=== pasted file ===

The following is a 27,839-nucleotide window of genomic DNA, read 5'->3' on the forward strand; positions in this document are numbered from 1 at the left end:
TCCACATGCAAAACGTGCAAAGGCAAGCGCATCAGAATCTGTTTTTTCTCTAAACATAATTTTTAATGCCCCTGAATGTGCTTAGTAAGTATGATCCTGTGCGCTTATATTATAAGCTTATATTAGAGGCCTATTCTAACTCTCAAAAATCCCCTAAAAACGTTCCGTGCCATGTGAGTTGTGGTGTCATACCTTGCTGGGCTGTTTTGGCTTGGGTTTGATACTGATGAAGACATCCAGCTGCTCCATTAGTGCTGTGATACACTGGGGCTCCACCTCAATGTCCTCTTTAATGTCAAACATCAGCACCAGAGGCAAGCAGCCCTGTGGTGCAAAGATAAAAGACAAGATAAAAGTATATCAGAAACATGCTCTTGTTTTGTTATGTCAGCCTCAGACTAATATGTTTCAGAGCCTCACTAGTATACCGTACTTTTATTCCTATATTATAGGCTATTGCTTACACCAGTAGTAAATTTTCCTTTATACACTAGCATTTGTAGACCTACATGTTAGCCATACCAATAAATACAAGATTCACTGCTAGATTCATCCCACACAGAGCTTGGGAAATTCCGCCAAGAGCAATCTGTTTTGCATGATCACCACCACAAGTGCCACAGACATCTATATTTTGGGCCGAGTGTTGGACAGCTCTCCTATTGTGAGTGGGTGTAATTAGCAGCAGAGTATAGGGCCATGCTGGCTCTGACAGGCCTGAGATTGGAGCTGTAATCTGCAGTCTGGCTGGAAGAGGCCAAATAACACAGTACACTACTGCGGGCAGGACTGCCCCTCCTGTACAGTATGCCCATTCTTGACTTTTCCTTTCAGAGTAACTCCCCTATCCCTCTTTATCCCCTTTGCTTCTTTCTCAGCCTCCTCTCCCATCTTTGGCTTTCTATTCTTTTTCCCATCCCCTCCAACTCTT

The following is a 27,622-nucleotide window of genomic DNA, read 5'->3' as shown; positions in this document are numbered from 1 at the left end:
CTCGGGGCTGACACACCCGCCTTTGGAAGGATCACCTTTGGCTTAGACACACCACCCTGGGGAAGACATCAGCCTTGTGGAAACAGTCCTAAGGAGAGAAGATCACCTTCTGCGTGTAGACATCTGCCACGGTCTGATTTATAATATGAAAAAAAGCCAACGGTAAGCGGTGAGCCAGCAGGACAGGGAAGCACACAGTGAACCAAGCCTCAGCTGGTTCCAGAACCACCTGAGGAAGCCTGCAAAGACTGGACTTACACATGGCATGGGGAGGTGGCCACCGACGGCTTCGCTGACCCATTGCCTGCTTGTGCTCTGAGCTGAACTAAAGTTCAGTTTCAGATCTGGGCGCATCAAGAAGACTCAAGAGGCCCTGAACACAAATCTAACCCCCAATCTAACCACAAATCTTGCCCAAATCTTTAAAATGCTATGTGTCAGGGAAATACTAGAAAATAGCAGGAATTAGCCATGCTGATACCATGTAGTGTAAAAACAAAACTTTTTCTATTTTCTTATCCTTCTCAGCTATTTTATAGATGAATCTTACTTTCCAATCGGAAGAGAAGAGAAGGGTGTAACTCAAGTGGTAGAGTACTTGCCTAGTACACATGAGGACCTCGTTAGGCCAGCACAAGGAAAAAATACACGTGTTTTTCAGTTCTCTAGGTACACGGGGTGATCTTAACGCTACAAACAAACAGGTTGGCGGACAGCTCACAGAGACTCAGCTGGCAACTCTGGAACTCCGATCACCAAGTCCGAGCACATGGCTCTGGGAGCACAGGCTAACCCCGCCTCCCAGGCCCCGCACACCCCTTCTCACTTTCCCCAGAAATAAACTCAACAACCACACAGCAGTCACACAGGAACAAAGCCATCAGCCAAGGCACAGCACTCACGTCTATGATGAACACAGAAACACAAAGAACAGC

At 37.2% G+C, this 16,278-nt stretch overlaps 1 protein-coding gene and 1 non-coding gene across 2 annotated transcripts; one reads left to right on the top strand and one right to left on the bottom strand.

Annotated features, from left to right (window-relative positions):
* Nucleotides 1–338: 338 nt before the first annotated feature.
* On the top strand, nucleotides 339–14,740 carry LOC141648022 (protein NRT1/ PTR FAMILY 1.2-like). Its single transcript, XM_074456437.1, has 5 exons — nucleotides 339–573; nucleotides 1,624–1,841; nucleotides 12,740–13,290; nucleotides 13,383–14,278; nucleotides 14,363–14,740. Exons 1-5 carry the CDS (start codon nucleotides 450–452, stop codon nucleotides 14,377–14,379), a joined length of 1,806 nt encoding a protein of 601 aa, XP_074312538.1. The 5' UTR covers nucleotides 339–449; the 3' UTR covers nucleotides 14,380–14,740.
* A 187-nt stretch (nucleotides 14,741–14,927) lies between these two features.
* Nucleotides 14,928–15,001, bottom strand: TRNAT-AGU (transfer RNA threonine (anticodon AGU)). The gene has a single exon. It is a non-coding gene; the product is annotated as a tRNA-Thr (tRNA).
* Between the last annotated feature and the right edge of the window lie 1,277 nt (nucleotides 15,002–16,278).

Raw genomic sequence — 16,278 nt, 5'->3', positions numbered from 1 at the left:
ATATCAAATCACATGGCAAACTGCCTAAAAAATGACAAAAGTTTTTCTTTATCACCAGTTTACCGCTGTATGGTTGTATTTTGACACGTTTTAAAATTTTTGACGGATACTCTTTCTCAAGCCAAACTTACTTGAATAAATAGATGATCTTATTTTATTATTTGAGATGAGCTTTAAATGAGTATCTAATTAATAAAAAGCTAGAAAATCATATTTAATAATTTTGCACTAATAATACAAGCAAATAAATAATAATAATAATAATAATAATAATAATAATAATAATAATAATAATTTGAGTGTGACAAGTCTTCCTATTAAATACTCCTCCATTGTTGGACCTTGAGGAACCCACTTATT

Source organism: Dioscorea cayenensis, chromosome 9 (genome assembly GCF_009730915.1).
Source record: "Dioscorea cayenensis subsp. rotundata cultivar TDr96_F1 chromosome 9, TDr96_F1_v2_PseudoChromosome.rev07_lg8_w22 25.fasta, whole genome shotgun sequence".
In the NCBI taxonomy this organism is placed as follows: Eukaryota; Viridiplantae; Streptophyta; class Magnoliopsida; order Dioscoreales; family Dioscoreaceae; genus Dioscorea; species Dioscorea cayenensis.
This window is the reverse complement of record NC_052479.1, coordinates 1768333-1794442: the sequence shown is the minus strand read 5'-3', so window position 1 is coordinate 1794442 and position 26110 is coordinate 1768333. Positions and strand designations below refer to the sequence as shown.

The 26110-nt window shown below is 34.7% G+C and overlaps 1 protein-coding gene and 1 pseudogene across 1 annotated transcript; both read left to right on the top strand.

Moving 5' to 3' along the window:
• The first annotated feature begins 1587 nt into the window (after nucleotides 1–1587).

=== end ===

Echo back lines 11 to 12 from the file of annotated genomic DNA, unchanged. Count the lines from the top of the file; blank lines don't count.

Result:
* Between the last annotated feature and the right edge of the window lie 1,277 nt (nucleotides 15,002–16,278).

Raw genomic sequence — 16,278 nt, 5'->3', positions numbered from 1 at the left: